Sunday, December 29, 2013

Playing In A Small Group

Chamber groups are small ensembles such as string quartets and piano trios, who play music intended for performance in close chambers such as parlors and living rooms, churches, or virtually any venue smaller than a large concert hall. While their small sizes and are ideal for intimate settings, chamber groups can, of course, also perform in great concert halls. Chamber orchestras with fifteen or more players blur the definition of a chamber group somewhat; however, while chamber orchestras are relatively large, they remain small and "chamber-like" in comparison to the immense size and volume of full modern orchestras.

It's the best way to meet people. It's much easier than a party. You go to a party, you wonder if someone is going to be approachable or not, but when you play music together, somehow you're communicating immediately, and you go to that level socially as well. Once you start playing music, you can communicate in a way that you could never do just with words.

You form bonds with people you might not otherwise have a conversation with. But because you've shared something so personal, it becomes easier.

It's the ultimate egalitarian experience, because everyone is necessary all the time. Everyone's complete focus is necessary all the time. Everyone coming into the experience understands and respects that. We all realize that we're bringing our best, and we're each bringing unique contributions to the group.

That's one of the best things about it, too. Each person brings something unique, so you have access to the brains of the other people to make a product that you couldn't make on your own. Sometimes there are heated debates, but it's all in good fun.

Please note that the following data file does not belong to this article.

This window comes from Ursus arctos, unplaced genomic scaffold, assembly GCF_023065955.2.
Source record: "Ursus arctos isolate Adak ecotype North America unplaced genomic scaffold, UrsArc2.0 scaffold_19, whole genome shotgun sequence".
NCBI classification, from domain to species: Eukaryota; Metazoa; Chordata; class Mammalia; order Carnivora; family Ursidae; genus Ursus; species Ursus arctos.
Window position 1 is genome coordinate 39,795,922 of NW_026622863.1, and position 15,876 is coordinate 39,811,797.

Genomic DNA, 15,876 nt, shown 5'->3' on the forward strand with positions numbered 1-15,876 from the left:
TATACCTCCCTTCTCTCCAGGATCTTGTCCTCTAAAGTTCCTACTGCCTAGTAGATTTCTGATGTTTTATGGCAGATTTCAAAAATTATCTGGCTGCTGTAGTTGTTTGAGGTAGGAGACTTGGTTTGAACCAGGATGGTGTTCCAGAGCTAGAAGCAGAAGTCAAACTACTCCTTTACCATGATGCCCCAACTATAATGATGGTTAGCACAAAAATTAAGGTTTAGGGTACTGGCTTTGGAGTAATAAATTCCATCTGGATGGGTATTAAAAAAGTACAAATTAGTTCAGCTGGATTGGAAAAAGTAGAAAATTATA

Playing chamber music helps enhance your musicianship. It’s easy to ‘hide’ in a large orchestra or
band, but in a small group your skills are much more exposed. You work harder to play accurately
and in tune, to listen and blend, to create musical phrases – and as a result, these musical skills
improve.

Playing in a small group allows you to be more autonomous and independent. You can make your
own rehearsal and performance decisions, and you can choose your own repertoire. You’re not
beholden to a conductor. You can tailor your performances to your own interests and/or the jobs
you’re hired to play.

Playing in a chamber group helps develop your communication skills. All members of the group
have an opinion on how the music should be played. Listening to all ideas and implementing the
ones that work best help to hone collaborative skills that you can use later on in college, your
career, and in everyday life.

There is a wide variety of music available for almost any instrumental combination. Some include
piano and/or voice(s). Pops, holiday, classical, jazz, etc…. You can find just about anything by going
online or checking with your music teacher.

Chamber groups are portable! It’s a lot easier to take a trio, quartet or quintet ‘on the road’ than a
full band. Small groups fit better into more venues, creating more opportunities to gig.

Playing chamber music is both a social and musical activity. Start a group containing friends you
already have, or start a group with people you hope to become friends with. Either way, you will
have fun!

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